Read about why the Personal Property Securities Act is important for buyers, lenders and investors from a business accountants view.
The Personal Property Securities Act and the PPSR was enacted to establish a priority scheme in relation to “security interests” held in personal property such as vehicles, equipment etc (i.e property other than land).
A crucial aspect to this scheme was the establishment of the Personal Property Securities Register (“PPSR”) that replaced 23 separate State and Territory registers on 30 January 2012.
What does this mean?
When an issue arises involving financial matters, typically a default on payment, the creditors will take action to recover what they are owed. Such action could lead to bankrupting of an individual or the liquidation of a company. At this point in time it is necessary for a trustee or liquidator to determine which debts are given priority and this is where the PPSA becomes involved.
PPSA is not concerned with ownership, but with priority.
The PPSA determines priority under a set of rules that distinguishes between what are referred to as “perfected” and “unperfected” security interests. The holder of the security interest is referred to as a the “secured party”
The default position is that a perfected security interest takes priority over an unperfected security interest (although there are exceptions in relation to certain security interests)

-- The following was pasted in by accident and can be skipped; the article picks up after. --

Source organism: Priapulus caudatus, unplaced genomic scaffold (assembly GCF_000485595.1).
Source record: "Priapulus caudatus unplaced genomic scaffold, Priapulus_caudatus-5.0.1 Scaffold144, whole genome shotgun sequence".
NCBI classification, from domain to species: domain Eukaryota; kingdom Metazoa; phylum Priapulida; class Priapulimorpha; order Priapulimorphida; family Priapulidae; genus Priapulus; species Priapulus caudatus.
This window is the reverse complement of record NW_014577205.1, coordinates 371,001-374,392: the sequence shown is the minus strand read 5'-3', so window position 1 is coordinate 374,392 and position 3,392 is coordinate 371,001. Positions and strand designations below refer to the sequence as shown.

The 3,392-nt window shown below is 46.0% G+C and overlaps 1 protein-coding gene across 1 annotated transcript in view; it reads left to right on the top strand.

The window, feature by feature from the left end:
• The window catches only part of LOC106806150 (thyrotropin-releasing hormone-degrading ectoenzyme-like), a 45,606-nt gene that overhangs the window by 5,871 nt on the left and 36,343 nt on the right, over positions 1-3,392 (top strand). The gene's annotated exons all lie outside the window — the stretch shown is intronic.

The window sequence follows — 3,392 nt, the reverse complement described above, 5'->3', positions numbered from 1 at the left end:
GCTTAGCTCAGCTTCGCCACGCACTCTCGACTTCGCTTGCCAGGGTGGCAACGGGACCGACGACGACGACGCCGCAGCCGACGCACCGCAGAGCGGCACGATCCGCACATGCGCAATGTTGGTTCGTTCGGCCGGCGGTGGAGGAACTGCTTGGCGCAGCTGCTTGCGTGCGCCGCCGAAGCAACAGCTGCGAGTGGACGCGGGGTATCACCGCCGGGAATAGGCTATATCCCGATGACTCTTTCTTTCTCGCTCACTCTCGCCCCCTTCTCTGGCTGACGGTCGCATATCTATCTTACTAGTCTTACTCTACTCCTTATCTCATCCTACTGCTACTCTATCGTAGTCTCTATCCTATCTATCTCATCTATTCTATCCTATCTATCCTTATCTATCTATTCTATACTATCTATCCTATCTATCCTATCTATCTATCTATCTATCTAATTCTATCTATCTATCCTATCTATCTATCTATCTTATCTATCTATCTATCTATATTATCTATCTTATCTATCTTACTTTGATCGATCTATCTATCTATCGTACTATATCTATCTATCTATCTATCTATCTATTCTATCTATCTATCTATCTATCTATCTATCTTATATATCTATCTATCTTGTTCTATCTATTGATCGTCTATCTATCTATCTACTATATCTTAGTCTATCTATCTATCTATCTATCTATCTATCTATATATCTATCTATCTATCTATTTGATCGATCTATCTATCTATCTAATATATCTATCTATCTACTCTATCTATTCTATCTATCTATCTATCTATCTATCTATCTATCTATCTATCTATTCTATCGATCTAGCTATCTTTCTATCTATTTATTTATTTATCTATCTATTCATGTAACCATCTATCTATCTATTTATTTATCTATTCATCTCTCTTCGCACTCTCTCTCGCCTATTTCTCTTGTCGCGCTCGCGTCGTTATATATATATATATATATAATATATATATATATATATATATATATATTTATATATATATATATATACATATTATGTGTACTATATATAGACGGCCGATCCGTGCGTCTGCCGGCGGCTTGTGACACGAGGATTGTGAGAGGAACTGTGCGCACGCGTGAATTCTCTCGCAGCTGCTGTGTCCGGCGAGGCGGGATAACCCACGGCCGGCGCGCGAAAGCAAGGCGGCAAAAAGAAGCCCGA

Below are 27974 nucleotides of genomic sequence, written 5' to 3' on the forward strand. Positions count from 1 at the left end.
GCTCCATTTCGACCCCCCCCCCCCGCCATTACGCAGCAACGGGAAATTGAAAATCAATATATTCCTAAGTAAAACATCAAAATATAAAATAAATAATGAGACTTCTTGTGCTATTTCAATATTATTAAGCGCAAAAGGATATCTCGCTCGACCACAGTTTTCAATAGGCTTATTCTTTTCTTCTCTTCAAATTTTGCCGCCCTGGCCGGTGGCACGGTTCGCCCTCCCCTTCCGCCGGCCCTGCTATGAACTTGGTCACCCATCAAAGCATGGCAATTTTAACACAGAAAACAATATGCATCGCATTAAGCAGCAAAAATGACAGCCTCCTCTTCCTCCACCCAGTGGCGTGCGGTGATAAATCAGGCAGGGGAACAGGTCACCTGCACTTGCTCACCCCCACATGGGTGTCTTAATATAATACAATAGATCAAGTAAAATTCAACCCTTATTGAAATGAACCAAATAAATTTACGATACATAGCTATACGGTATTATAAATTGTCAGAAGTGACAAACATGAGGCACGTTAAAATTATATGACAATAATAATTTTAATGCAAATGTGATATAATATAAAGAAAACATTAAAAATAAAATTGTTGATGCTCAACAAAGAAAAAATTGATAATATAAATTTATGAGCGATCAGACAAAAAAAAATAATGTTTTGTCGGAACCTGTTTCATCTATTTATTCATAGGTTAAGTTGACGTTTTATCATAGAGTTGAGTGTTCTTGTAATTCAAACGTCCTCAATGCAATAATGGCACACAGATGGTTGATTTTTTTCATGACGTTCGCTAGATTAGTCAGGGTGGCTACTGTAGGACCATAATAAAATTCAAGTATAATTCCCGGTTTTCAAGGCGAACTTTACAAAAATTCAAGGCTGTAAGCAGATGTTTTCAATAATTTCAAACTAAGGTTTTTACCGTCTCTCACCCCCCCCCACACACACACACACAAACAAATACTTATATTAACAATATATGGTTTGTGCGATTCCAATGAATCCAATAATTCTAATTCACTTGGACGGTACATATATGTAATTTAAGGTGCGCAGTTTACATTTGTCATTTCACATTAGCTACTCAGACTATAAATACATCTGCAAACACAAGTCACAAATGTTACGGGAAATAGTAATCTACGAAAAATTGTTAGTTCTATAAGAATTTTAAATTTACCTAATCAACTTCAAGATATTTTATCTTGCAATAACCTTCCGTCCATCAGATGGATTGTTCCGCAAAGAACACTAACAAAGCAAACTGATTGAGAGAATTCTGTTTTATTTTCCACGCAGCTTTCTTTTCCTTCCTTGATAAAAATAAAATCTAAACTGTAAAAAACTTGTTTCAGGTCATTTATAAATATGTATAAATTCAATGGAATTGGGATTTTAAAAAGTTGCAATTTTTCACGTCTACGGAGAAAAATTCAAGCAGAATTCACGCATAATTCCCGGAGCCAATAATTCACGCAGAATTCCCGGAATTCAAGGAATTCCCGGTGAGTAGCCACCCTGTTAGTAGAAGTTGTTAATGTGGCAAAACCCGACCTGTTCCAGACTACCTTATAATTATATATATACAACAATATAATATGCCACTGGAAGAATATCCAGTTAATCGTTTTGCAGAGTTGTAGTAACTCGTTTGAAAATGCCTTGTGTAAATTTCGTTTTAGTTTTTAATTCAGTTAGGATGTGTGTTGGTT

A perfected security interest = similar to a secured interest*
An unperfected security interest = similar to an unsecured interest**
*Note however, the fact that the secured party holds a secured interest in an asset does not of itself make it perfected. A failure to perfect the interest will generally leave the secured party in the same position as the other unsecured creditors holding unperfected security interest.
** If a security interest is not perfected it is , by default, an unperfected security interest
Not only does the PPSA (and the PPSR) allow secured parties to maximise the priority of their security interest it also provides other advantages, including:
For buyers: prior to acquiring any property, a potential buyer can search the PPSR to ascertain whether a security interest exists in relation to the property (online searches are available)
For lenders: prior to loaning money or providing credit to an entity, a lender can confirm what charges exist in relation to the borrower’s assets. Particularly, if the borrower offers up collateral over which there is a pre-existing security interest.
For investors: prior to acquiring an investment (eg share in a company or a unit trust) a potential investor can search the register to determine whether any security interest are held over the target entity’s property. The existence of such security interest may not be readily ascertainable from the entity’s financial statements.
Would you like to know more about how the PPSA relates to you? Just call us on 3263 7030.
Material courtesy – National Tax & Accountants’ Association Ltd Oct – Nov 2013